Use PowerShell to Find and Remove Remote Registry Entries

Use PowerShell to Find and Remove Remote Registry Entries

  • Comments 6
  • Likes

Summary: Microsoft Scripting Guy, Ed Wilson, shows how to use Windows PowerShell to find and remove registry entries from remote systems.

Microsoft Scripting Guy, Ed Wilson, is here. It seems that weekends go faster and faster these days. For one thing, spring has definitely sprung down here in Charlotte, North Carolina in the southern portion of the United States. In fact, this past week we had to mow the grass in our yard. But we have not yet turned on our solar collector (that will happen in about another week or so).

Anyway, I am mellowing out around the house this morning—the Scripting Wife plans to meet up with a few friends later in the day. Tomorrow is International PowerShell User Group Day, and I am reviewing the presentation I will make for that important event. On Friday, I make two presentations at the Charlotte IT Pro Appreciation Day conference in Charlotte, North Carolina. That conference is expected to attract nearly a thousand people from all over the area, and it should be an excellent educational opportunity. I am looking forward to attending some great sessions, in addition to the two sessions that I present.

One question I received during the past week of Live Meetings was about finding and removing registry entries—not only from a local session, but also from remote computers. To do this, I like to use the Windows PowerShell registry provider, and incorporate it with Windows PowerShell remoting.

In Use PowerShell to Edit the Registry on Remote Computers, I talked about one way to use Windows PowerShell remoting to create new entries on a remote computer. In Edit the Registry on Multiple Computers with PowerShell, I talked about running one command and editing the registry on multiple computers.

Note    Today I will continue that discussion as I discuss finding and removing registry entries from multiple computers. For a good introduction to using Windows PowerShell to work with the registry, see The Scripting Wife, Windows PowerShell, and the Registry.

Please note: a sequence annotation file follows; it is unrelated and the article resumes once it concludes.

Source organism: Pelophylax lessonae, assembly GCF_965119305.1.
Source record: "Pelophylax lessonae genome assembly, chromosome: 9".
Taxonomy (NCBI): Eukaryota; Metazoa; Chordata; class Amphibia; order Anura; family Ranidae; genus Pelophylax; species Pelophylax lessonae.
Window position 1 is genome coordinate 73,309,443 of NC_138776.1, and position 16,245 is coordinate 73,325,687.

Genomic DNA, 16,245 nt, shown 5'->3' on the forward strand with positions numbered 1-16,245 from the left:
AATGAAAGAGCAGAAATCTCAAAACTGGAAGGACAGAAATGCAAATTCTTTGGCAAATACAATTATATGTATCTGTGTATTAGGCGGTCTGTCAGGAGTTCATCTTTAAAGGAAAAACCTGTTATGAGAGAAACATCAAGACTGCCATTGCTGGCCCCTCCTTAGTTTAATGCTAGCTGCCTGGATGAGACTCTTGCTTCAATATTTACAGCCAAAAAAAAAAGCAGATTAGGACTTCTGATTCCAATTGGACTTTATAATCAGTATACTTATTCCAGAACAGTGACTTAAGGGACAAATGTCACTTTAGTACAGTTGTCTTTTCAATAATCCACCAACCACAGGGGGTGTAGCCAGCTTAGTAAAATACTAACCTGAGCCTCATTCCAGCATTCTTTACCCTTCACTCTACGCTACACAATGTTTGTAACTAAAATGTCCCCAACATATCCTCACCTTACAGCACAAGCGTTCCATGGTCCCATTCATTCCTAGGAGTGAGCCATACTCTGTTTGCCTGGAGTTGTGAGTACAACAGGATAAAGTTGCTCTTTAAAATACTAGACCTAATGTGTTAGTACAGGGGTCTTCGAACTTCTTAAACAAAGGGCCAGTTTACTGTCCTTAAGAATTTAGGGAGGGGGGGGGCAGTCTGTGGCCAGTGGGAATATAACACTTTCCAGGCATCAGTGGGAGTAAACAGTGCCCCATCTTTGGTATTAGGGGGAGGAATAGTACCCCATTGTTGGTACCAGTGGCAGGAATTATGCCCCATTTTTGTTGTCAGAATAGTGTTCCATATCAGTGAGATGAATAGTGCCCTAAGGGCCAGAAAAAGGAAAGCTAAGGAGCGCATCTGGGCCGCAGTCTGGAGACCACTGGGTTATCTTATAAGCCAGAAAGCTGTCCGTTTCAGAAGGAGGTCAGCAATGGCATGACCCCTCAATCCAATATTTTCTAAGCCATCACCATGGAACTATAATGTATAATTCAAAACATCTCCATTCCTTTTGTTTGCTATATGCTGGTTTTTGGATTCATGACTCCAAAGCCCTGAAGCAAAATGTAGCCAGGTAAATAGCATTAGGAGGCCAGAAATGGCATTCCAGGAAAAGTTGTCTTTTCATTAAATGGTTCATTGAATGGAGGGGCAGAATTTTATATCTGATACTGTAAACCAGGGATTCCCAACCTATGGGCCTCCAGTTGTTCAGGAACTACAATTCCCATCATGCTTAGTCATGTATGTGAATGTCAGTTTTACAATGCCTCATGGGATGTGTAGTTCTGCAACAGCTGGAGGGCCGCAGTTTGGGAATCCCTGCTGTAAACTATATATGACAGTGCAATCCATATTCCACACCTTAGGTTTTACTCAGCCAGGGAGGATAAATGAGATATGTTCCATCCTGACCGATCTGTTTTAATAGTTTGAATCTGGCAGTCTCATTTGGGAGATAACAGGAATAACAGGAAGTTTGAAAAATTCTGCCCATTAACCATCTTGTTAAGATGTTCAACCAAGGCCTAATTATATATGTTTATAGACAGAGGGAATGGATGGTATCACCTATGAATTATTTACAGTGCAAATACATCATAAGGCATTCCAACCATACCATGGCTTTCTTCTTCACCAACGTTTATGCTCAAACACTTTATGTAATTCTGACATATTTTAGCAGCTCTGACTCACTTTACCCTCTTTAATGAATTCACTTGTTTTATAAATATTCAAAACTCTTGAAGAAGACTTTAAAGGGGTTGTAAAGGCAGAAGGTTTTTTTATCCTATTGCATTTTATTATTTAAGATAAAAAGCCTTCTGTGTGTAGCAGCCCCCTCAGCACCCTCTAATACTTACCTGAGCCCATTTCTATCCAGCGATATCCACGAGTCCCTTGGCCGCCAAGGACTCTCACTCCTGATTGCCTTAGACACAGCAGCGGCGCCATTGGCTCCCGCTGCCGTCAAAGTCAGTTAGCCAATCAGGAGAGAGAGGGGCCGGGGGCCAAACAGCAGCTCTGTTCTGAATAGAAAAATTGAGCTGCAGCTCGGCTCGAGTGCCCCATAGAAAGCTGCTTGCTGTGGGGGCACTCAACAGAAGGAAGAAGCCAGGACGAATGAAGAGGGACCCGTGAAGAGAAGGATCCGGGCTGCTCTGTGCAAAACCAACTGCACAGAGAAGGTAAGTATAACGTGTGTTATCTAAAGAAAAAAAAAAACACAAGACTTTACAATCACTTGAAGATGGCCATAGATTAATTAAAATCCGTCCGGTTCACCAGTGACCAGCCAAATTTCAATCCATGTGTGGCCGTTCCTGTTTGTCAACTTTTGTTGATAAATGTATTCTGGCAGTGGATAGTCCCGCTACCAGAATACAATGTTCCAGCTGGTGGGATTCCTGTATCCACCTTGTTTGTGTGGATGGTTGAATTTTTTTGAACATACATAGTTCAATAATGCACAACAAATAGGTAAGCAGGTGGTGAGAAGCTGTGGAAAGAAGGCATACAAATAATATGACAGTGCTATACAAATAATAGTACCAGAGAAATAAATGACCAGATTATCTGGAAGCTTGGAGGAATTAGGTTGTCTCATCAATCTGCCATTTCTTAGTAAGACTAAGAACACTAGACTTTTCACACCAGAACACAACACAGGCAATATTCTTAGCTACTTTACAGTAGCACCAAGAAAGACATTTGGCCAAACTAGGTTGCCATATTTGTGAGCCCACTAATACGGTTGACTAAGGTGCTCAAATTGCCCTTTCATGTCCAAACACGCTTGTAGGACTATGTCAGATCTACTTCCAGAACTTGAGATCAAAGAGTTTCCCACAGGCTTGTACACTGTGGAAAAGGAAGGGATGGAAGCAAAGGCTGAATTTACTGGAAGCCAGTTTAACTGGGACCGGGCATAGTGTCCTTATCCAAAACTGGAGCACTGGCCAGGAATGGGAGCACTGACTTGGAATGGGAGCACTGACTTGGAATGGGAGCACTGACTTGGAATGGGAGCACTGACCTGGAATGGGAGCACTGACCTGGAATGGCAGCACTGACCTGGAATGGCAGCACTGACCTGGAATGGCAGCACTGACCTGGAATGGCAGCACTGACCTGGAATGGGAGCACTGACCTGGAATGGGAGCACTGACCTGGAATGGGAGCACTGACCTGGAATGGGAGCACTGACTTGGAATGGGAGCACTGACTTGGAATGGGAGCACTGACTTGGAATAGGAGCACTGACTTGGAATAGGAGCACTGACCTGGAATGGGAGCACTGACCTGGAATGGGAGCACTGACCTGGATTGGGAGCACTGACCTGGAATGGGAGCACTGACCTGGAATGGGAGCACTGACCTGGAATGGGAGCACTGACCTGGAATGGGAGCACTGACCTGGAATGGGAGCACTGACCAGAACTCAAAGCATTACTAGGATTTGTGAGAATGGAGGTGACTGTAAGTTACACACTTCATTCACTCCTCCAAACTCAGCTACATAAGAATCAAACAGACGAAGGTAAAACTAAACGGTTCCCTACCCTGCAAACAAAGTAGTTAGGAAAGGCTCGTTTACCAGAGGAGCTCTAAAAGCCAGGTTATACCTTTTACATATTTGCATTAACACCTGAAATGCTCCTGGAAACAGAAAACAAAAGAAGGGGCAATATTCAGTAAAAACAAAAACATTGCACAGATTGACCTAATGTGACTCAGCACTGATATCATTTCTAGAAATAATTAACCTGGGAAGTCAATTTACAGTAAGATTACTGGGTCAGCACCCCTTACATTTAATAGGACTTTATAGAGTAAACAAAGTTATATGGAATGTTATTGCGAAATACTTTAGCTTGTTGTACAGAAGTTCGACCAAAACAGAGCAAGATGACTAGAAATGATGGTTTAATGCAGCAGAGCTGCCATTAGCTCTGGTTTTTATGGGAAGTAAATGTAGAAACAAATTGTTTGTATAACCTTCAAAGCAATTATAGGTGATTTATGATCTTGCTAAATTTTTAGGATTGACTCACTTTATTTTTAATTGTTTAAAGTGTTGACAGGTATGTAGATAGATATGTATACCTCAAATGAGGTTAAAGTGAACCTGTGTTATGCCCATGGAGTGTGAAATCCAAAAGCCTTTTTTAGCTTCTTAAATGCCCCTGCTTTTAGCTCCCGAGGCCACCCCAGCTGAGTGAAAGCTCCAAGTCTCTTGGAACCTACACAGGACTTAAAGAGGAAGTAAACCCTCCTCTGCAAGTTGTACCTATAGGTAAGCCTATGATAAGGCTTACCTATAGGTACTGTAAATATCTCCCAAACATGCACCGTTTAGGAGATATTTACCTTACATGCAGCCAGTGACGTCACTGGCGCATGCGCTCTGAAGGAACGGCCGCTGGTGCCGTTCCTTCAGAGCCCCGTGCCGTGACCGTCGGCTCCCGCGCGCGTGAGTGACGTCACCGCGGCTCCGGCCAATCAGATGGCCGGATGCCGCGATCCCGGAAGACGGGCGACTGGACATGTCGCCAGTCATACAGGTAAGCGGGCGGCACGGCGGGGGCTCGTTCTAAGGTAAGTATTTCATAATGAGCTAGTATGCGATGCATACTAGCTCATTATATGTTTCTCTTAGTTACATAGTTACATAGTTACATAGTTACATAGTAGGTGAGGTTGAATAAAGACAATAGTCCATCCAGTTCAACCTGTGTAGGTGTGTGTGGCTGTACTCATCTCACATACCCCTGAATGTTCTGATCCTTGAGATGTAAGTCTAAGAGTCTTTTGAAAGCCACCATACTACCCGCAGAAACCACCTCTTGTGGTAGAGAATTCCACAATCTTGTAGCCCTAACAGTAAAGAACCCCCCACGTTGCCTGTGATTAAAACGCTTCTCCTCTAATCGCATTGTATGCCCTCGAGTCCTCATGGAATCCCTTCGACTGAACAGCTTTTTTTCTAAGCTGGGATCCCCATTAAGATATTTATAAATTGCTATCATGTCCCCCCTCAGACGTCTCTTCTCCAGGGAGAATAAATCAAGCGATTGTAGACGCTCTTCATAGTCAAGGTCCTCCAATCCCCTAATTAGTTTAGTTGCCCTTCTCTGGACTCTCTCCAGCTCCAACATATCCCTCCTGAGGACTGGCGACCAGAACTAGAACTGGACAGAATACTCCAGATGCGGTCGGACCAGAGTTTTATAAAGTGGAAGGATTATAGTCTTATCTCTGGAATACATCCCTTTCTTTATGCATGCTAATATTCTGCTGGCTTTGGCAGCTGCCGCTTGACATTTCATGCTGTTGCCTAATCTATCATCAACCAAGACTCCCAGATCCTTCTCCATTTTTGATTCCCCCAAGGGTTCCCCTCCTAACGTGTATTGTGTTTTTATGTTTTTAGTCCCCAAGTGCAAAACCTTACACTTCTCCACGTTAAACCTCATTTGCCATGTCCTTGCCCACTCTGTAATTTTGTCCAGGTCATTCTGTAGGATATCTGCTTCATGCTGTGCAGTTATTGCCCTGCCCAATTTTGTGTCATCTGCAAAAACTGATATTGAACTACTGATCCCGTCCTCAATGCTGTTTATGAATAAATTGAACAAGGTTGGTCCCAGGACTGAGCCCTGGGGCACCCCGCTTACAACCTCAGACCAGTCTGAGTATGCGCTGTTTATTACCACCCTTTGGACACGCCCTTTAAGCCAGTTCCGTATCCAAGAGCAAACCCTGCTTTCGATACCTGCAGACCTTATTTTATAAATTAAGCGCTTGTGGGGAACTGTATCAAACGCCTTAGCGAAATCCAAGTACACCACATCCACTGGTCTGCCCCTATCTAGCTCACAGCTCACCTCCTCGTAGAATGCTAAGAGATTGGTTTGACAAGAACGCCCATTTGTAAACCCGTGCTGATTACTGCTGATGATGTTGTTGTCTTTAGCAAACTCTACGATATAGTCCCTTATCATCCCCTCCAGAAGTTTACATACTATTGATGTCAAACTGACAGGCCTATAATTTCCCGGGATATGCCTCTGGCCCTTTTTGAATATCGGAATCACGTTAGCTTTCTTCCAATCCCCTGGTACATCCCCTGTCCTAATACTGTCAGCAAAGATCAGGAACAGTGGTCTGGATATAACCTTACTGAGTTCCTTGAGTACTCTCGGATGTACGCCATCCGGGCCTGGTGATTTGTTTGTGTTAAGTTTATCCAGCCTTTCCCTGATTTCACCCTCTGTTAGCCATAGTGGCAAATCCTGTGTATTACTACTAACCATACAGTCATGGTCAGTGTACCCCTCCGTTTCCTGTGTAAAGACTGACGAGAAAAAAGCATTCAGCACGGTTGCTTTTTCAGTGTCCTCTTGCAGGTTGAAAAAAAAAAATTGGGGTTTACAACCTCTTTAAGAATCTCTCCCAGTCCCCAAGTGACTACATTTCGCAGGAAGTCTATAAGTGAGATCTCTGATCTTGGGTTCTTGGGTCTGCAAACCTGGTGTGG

For more advanced topics, check out some of the other blog posts about the registry in the Hey, Scripting Guy! Blog archives. There you will find blogs such as:

In the image that follows, there is an HSG registry key that contains a ForScripting property. Both of these need to be detected, and if they exist, they need to be deleted.

Image of file

The steps involved in detecting and removing the HSG registry key are as follows:

  1. Use Push-Location to store the current location (pushd is an alias).
  2. Use Set-Location to change the working location to the registry drive (sl is an alias).
  3. Use Test-Path to determine if the HSG registry key exists.
  4. Use Remove-Item to remove the registry key.
  5. Return to the original location by using Pop-Location (popd is an alias).

The actual commands are shown here.

Pushd

sl HKCU:\Software

Test-Path hsg

Remove-Item hsg

popd

The commands and the output associated with the commands are shown in the image that follows.

Image of command output

When I know I can successfully test for the presence of a specific registry key, and I know I can remove that registry key, I can put the commands together in a single command. This will facilitate using them with the Invoke-Command cmdlet to run against multiple remote computers.

I recreate the registry key on my local computer by using the commands that are shown here.

pushd

sl HKCU:\Software

New-Item -Name hsg

New-ItemProperty -Name forscripting -PropertyType string -Path hsg –Value “PowerShell Rocks”